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The day book. (Chicago, Ill.) 1911-1917, January 02, 1917, LAST EDITION, Image 19

Image and text provided by University of Illinois at Urbana-Champaign Library, Urbana, IL

Persistent link: http://chroniclingamerica.loc.gov/lccn/sn83045487/1917-01-02/ed-1/seq-19/

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round the crater. Within. It the
could still be seen. She had
fallen forward on her fce. She
might be dead, but there was still the
hope that she was living. Perhaps
she slept And the soldiers, many of
whom were married men, were filled
with anguish and the -resolution to
save her or to bring back the little
body for burial.
It was evident that another day
could not be allowed to pass without
the rescue. Projects were mooted.
It was suggested that the artillery
should be brought to bear upon the
enemy trenches, with a view to a
general advance into them. But this
was deemed to dangerous an under
taking. It was not humanly possible
that a general advance could be
made without a stray bullet striking
the little form" within the crater. It
was an Irishman who solved the
problem. ,
"Sure, who wants to hurt a baby?"
he asked. "Let's ask them to send
out six men to meet ours and well
save her."
The idea found general acceptance.
Notice boards were quickly written
in three languages.
"Don't fire. We are going to pick
up the kid," ran the English one. And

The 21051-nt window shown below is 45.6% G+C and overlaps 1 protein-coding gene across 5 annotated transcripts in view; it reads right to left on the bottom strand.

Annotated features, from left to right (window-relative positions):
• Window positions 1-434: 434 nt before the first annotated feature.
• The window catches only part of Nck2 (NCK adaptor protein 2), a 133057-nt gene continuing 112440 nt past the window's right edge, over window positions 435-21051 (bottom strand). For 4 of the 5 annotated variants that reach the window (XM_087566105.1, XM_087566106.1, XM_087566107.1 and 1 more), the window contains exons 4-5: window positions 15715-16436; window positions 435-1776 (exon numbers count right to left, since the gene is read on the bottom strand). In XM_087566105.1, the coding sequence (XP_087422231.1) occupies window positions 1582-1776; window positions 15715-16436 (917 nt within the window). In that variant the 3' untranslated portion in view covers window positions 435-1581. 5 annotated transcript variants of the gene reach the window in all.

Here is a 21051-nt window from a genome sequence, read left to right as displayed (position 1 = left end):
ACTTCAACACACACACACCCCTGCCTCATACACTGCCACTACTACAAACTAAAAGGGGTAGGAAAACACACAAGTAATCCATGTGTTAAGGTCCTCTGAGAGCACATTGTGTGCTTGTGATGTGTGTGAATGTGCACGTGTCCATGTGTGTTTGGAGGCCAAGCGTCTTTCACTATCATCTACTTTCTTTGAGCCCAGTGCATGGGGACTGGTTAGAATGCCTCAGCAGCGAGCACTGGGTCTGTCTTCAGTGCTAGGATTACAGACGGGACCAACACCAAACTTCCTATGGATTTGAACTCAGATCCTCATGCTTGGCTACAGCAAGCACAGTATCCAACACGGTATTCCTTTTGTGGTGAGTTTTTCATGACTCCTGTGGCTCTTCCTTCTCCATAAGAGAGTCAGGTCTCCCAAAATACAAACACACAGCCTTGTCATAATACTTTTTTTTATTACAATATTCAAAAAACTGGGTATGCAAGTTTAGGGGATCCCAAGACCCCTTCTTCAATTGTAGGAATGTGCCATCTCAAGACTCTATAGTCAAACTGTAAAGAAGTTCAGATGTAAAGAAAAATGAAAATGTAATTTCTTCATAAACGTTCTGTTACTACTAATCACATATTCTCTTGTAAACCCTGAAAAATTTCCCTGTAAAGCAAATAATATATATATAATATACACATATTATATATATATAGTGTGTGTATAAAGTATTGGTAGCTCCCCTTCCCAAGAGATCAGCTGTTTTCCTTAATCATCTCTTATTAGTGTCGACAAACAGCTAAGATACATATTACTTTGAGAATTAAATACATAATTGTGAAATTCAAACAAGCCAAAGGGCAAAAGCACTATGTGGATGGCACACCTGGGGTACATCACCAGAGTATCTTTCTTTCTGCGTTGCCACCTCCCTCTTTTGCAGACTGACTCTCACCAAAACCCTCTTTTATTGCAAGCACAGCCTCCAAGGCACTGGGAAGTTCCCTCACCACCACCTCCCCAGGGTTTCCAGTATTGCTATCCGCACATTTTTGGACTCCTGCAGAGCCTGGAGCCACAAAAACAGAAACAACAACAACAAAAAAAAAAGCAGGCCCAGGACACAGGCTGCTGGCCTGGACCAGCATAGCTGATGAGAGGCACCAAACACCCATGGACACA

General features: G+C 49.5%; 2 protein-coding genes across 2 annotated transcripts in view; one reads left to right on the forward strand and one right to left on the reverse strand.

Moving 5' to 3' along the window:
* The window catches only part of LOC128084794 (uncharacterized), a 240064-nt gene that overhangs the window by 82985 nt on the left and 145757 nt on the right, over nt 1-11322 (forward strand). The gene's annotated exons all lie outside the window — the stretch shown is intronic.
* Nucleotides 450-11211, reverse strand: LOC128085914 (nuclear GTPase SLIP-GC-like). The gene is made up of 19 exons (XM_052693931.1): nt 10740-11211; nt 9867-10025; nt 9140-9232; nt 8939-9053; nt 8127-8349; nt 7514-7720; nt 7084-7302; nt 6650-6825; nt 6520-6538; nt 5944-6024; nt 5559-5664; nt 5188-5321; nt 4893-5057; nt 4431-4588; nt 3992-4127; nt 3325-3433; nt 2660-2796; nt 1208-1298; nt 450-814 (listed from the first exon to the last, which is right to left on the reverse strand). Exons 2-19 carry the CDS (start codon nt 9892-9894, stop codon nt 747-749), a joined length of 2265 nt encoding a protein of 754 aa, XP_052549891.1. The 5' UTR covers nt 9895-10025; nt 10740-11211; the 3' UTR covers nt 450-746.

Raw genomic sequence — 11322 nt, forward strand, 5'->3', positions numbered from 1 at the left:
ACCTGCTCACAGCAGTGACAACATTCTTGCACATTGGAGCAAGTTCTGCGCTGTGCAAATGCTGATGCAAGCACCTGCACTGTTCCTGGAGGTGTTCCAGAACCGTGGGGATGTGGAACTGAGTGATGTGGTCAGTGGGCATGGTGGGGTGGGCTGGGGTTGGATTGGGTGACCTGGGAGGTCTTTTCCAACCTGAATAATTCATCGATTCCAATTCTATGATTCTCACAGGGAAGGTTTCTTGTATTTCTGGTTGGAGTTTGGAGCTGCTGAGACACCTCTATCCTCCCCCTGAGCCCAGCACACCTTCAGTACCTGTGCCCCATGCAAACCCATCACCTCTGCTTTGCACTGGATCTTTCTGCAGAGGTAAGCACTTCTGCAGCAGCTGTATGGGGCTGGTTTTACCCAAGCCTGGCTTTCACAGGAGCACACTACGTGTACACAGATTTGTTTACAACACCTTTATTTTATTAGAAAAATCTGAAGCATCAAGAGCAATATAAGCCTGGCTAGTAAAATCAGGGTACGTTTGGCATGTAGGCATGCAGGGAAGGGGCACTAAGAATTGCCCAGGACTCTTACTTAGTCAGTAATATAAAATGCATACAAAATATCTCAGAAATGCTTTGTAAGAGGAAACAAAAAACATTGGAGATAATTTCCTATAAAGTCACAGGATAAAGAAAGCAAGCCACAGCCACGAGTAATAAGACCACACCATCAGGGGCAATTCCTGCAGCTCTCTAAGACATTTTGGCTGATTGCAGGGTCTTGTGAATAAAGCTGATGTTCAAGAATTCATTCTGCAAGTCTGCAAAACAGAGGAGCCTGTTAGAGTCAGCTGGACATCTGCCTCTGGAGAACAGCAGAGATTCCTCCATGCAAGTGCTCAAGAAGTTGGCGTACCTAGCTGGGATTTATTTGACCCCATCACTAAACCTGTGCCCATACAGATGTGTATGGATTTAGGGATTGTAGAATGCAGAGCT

the French ran similarly it was at
the junction of the two armies. On
the opposite side of No Man's Land
the Germans had put up a notice to
the same effect in: their own lan
guage. They quickly exchanged it fpr an-,
other. "When?" they asked.
"At twelve o'clock," answered the
English.
It meant an hour to wait All the
eyes were strained upon the baby.
She had not moved since the morn
ing. There was every fear that she
was dead. And half an hour before
the time set the artillery behind the
British lines began to rumble. Show
ers of shells broke upon the opposite
trenches. The artillery of the Ger
mans answered. -And since nothing
was known at the rear about the
child, and because Its life or death
was a small matter in the general
run, the attempt was abandoned.
All that day the soldiers on either
side' crouched in their trenches and
waited for the artillery to cease. A
general attack had been ordered for
six o'clock on the Franco-British
front There were few now who
cherished any hope of saving the
baby's life. Yet none of the shells
had fallen near the crater, and the
little body was still visible there.
At six o'clock the British artillery
suddenly ceased. The men leaped
from their trenches and ran forward,
cheering.
But to their surprise their oppon
ents did not wait for them but ran
forward also, perhaps inspired by the
same motives. The two parties met
on a half-mile front Bayonet clash
ed with bayonet, there was fierce
thrust and parry, men fell dying, the
cries of the wounded rent -the air,
and neither side would give way.
It was not until the combat had
been thinned out by the loss of thou
sands lhat the two lines of enemies
sullenly withdrew and made for thejr
respective trenches. But there were
those -on either side who remem
bered. And, moved by a simultaneous im
pulse, six men from either of the con
flicting armies rushed toward the
shell crater. Tacitly they ignored
each other. A big Scotchman leaped
Into the hole and emerged, carrying
in his arms an enormous rag doll,
with a painted face of bisque.
It was ruddled with bullet holes
and had evidently been abandoned
by the former owners. Perhaps the
very child whose plaything it had
been had long ago grown tired of it
Yet it was strangelyhuman in ap
pearance, and the head, with the
golden curls, dropped forward like
that of a tired child sleeping.
There was a stunned silence on
either side. With no thought of
fighting, the men intermingled and
clustered about the figure. How
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